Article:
So many variables with audio


I notice when someone ask a question about a system or just a component they get a million different answers. Do you sometimes get frustrated over all the different answers and want to take a break from this whole thing? Or does it make you more curious than ever and you want to try anything that is humanely possible?
taters
So many variables in life!!
Perfectly fine with me unless someone, rarely, starts saying that digital sounds great.
Best to not make too many changes---just take and old cold tater and wait.....

Audio is the ultimate algebraic equation!
Any hobby worth having is laden w/ choices (a good thing).
There's only two variables, it either sounds good to you or it doesn't.
You get a million different answers, because of the many different experiences. I recently changed from an integrated amp to separates. My speakers sound significantly different now. So, if someone listened to my speakers with the integrated they would describe what they hear totally differently from what they hear with the separates. The fun and frustration of being an audiophile are the endless combinations that can make a system enjoyable or disappointing.
Live and learn.
Adding to the frustration is the fact that when a potential equipment purchase is auditioned, you're listening to the sum total of the system, not just the new piece. Is that sibilance or lack of midrange clarity the fault of the new speakers I'm thinking of buying or is it something else in the chain?


Yes but does not pay to be frustrated by that.   It is what it is, just one data point.  You need many to be able to draw reliable conclusions. Good things never come easy.
Sometimes yes, sometimes, no, sometimes maybe, but then maybe not.
Could be, should be, would be, but as always YMMV.
The hyperbole in your question --- "a million different answers" to a question --- distorts the issue. For example, most questions are much simpler than this and get *relatively* few reasonable answers.  It is apparently fun for some to ask "millions" of philosophical (non-audio) questions in the discussion forums, though.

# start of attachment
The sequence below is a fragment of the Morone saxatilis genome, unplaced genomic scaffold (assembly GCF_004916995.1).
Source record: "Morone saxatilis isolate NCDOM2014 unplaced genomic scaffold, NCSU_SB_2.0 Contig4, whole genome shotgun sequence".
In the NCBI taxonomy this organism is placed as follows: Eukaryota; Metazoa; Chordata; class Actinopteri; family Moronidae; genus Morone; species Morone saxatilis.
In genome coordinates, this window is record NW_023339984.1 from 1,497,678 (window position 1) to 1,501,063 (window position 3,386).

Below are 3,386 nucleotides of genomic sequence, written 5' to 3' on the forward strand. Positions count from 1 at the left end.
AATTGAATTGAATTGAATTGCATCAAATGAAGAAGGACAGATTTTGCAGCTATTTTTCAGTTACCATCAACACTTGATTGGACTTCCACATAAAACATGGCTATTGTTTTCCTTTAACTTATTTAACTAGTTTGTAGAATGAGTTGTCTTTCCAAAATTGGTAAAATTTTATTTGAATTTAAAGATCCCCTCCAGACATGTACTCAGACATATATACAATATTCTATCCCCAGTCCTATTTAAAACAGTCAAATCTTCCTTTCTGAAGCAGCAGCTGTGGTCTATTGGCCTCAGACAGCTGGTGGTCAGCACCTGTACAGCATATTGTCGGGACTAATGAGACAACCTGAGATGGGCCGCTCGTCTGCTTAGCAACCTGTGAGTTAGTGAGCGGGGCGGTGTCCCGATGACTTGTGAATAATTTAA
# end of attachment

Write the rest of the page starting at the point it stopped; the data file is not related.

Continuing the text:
I think therefore I am.
My rough guide
1. Go listen to as much live music as you can, then
2. Go listen as many systems as you can find
3. Figure out what characteristics you would like in your system
4. Seek out components that delivers those characteristics
5. Tweak to maximize full potential before you rush to sell
6. Build your system to suit you - don't follow audiophile  dogma.
7. Be open minded - test and experiment.
8. Be ruthless and cut the dogs.
Excellent advice- hew.
Audiophiles often have very strong opinions and aren't shy about sharing them.  Some of those opinions are rooted in a high amount of "judgementalism", but this is a hobby, and if you like something that some other "expert" doesn't like, I wouldn't sweat over it.

Once I got to a certain "level" in the equipment, I continued to upgrade my equipment and found it was best (for me) to make one change at a time, so I could appreciate and "digest" the effects that change made, "dial in" the new piece, etc. before making the next change.

I'm finding now that I have much better equipment than I ever thought I'd have, that the next step is to understand and improve the limitations that the room acoustics present.
+1 hew.  #s 1, 2, and  3 in particular are very important for those building their 1st system.